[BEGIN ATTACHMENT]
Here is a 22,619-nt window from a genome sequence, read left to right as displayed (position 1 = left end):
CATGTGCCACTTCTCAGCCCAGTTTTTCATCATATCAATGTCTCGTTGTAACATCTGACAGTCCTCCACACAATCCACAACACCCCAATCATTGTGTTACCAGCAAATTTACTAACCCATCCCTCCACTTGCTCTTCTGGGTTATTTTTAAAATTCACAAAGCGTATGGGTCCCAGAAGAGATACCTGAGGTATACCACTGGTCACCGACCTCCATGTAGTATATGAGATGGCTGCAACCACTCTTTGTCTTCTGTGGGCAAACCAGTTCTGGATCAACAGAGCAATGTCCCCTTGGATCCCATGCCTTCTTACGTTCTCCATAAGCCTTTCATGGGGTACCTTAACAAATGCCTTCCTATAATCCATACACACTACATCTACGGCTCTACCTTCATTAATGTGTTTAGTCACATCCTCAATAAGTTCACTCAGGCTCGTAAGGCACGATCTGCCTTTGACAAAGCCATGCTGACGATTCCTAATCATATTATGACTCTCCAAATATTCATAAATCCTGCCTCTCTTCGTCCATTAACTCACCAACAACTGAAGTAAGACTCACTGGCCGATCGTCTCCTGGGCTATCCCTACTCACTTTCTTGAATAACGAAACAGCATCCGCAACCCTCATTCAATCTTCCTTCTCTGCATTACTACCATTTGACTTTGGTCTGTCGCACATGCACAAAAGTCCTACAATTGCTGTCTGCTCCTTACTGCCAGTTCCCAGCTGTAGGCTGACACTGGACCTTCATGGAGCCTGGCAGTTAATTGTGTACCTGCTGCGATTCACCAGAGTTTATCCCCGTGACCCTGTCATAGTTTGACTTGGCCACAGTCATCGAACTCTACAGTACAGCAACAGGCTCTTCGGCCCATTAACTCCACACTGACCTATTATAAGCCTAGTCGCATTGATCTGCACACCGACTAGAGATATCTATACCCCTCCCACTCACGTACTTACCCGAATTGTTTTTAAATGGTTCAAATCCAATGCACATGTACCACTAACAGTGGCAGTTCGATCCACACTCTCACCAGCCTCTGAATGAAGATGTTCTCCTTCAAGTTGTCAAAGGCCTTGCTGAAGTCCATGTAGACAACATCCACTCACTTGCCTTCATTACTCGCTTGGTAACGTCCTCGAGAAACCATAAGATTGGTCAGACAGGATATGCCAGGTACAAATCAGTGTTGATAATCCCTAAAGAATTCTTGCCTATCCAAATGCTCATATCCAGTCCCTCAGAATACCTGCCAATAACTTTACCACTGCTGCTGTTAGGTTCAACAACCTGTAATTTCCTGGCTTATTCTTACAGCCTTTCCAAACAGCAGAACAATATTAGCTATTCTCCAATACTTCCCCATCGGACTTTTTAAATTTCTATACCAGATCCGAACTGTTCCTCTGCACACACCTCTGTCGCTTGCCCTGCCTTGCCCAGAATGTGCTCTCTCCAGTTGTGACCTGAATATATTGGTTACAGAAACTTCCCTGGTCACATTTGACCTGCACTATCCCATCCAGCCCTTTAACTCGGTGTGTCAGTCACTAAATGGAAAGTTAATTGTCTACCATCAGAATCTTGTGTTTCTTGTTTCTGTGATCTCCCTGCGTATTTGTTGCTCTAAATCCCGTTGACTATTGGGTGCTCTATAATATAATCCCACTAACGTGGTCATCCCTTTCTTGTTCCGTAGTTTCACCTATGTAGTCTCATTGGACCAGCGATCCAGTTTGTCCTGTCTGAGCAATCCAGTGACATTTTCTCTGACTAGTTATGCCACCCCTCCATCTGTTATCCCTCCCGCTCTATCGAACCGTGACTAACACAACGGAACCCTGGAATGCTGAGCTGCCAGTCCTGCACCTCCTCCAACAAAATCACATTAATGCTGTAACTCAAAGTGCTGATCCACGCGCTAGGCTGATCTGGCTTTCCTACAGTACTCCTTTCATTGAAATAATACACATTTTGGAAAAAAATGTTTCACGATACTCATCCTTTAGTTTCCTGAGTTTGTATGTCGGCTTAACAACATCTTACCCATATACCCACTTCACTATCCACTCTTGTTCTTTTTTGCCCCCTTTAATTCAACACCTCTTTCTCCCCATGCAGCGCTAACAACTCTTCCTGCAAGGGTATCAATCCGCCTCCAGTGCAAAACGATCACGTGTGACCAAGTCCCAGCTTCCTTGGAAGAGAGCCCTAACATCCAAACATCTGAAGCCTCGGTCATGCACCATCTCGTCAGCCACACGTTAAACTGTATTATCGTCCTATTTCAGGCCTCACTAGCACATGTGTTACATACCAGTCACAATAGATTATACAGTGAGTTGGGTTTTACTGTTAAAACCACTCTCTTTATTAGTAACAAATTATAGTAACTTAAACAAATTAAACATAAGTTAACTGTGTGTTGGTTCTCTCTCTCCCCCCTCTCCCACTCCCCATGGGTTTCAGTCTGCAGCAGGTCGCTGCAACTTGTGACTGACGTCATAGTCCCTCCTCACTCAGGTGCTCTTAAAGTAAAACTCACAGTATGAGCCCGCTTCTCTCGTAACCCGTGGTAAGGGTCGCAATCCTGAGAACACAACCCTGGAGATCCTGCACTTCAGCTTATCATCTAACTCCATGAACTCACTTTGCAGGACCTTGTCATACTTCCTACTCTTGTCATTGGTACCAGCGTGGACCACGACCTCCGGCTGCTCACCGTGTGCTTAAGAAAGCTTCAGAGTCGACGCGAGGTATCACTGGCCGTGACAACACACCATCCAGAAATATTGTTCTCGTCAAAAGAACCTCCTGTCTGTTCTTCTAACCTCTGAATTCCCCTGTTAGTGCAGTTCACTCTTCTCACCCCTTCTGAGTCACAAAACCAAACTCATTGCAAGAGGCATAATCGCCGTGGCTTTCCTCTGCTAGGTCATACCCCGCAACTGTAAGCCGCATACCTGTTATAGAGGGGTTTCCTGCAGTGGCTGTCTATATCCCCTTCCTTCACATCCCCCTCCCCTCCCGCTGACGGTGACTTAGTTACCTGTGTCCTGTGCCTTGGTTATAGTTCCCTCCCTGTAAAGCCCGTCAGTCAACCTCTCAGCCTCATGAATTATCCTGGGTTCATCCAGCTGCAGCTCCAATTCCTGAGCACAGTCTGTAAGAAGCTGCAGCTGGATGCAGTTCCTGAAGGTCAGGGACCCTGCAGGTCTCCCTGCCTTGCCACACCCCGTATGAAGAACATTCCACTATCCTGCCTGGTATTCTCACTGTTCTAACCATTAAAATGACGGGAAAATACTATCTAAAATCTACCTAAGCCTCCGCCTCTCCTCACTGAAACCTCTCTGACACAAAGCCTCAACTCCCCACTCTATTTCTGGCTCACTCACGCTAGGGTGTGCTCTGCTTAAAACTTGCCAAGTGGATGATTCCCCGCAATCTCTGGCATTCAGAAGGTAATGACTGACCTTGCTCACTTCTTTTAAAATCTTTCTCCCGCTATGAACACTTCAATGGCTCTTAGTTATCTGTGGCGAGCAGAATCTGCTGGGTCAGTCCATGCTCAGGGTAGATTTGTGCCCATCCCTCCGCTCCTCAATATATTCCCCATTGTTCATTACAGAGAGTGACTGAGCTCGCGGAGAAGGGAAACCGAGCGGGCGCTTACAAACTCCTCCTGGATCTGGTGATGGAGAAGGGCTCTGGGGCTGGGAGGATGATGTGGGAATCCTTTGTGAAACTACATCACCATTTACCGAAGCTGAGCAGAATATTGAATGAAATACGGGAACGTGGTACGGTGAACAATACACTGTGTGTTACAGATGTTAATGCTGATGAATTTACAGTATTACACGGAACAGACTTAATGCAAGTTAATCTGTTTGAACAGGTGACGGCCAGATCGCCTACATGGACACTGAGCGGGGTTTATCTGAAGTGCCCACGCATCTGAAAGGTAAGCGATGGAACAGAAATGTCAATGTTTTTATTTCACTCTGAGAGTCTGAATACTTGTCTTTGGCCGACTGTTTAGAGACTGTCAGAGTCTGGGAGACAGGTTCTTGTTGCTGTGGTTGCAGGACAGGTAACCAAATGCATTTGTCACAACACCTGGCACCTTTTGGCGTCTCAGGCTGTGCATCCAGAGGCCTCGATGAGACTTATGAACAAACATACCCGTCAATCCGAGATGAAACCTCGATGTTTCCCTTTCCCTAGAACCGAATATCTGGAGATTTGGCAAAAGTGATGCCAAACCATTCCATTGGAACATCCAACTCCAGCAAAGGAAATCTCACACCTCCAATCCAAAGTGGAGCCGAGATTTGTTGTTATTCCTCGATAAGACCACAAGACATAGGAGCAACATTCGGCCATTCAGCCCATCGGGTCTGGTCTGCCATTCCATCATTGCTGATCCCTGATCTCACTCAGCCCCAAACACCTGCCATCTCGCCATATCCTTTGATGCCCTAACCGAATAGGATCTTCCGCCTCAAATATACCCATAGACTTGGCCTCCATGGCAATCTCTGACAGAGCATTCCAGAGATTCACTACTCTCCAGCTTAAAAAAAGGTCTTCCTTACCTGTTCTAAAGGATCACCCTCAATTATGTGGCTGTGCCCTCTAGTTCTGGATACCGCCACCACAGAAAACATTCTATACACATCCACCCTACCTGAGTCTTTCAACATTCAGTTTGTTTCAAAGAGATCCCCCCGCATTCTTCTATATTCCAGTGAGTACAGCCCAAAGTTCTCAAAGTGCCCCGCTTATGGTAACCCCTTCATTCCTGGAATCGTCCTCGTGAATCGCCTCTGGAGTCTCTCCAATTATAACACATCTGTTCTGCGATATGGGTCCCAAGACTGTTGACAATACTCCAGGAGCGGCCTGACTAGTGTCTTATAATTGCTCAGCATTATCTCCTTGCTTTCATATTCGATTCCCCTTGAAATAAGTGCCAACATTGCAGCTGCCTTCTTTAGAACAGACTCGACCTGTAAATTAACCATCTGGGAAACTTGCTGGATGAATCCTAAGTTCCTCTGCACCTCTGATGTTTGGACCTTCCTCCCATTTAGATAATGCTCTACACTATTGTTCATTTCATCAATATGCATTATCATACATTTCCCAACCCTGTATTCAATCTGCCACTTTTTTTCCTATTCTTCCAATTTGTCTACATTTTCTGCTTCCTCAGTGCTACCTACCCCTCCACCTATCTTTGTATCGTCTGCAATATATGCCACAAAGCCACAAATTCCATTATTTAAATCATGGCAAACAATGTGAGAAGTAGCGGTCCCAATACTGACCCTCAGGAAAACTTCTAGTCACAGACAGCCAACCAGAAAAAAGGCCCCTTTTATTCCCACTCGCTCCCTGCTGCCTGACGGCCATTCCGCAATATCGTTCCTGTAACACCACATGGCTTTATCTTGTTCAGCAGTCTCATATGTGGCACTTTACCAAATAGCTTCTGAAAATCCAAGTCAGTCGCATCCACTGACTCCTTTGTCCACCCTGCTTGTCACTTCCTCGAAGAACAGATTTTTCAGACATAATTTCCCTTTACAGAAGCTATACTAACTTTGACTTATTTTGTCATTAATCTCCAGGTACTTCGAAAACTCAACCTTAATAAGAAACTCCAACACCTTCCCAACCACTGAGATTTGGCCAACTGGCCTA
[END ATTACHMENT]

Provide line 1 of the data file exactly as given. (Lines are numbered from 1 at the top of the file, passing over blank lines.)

Here is a 22,619-nt window from a genome sequence, read left to right as displayed (position 1 = left end):